Several themes evolve around Bastiat's central subject - the Law. Among them are government, legal plunder, socialism, democracy, communism and liberty. Before considering these themes, allow me to present first my understanding of Bastiat's idea of the law, its proper use and perversion.
Except from the superiority of human individuality, liberty and property to the law (p. 1) and their existence prior to human legislation (p.2), there are two other important relationships that clarify Bastiat's idea of the law. They are the law's relationships to natural right and justice. These relationships also identify the legitimate function of the law.
For Bastiat, the law is based on individual natural right to defend one's life, liberty and property. This individual right has been collectively organized. Bastiat describes this collective organization of individual right as "collective right" where the members of the group can properly use a "common force" to defend their rights.
It is important at this point to understand that collective right has no existence apart from individual right. Collective right simply represents individual right. It cannot use common force to violate individual right. Doing so is a perversion of collective right.
Such perversion takes place when a common force is used to deprive a person of his individuality, liberty and property. Instead of serving justice, which is the primary purpose for the existence of the law, it is now been used as a tool for injustice.
In the language of Bastiat, he declares the primary duty of the law in relation to justice in two ways - "to cause justice to reign" or "to prevent injustice from reigning" (p. 25).
Because of this idea of law's relationship to justice, Bastiat is opposed to the use of law to organize labor, education and religion. In his mind, doing such will dethrone justice that will eventually result for injustice to reign.
Bastiat criticizes socialists due to their failure to understand this relationship. When the law is used to organize labor, education and religion, it will consequently violate individual rights. In this way, the organization of labor, education and religion unavoidably results to the organization of injustice.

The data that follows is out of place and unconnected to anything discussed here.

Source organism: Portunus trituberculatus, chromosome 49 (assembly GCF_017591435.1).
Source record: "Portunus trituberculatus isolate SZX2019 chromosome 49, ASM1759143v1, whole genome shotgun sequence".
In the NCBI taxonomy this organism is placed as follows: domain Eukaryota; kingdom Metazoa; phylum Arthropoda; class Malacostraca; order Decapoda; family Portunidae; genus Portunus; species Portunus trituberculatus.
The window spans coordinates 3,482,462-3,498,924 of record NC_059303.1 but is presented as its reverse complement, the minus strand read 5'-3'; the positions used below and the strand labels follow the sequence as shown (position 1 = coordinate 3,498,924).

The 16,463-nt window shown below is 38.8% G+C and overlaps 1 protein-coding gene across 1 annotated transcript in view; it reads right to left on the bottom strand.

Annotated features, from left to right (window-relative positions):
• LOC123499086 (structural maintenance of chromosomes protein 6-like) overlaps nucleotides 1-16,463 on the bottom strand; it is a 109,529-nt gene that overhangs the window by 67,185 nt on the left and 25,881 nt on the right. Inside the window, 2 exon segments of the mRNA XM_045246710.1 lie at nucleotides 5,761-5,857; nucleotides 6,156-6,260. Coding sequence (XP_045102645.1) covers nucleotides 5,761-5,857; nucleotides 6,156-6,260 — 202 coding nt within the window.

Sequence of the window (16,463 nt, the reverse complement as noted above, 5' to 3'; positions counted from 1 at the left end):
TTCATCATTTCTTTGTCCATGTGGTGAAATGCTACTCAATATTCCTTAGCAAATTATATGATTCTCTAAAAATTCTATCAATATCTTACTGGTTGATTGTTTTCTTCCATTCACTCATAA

Bastiat believes that causing justice to reign through the law eliminates its use in organizing other human activity, "whether it be labor, charity, agriculture, commerce, industry, education, art, or religion" (p.21). To insist in doing so would lead to the destruction of justice.
Seeing from this perspective, no legislator and special interest groups has the right to use "collective right" to violate indvidual right. If not, we can't avoid this dark scenario:
There is no longer need for people "to discuss, to compare, to plan ahead; the law does all this for them. Intelligence becomes a useless prop for the people; they cease to be men; they lose their personality, their liberty, their property" (p. 25).
Bastiat challenges us to think about the destructive effect of using the law to regulate labor and wealth on liberty and property :
"Try to imagine a regulation of labor imposed by force that is not a violation of liberty; a transfer of wealth imposed by force that is not a violation of property. If you cannot reconcile these contradictions, then you must conclude that the law cannot organize labor and industry without organizing injustice" (p. 26).
Summarizing this section, we have seen that causing justice to reign is the same as defending one's individuality, liberty and property. Without this protection, justice does not exist. And this is the essence of the law's task.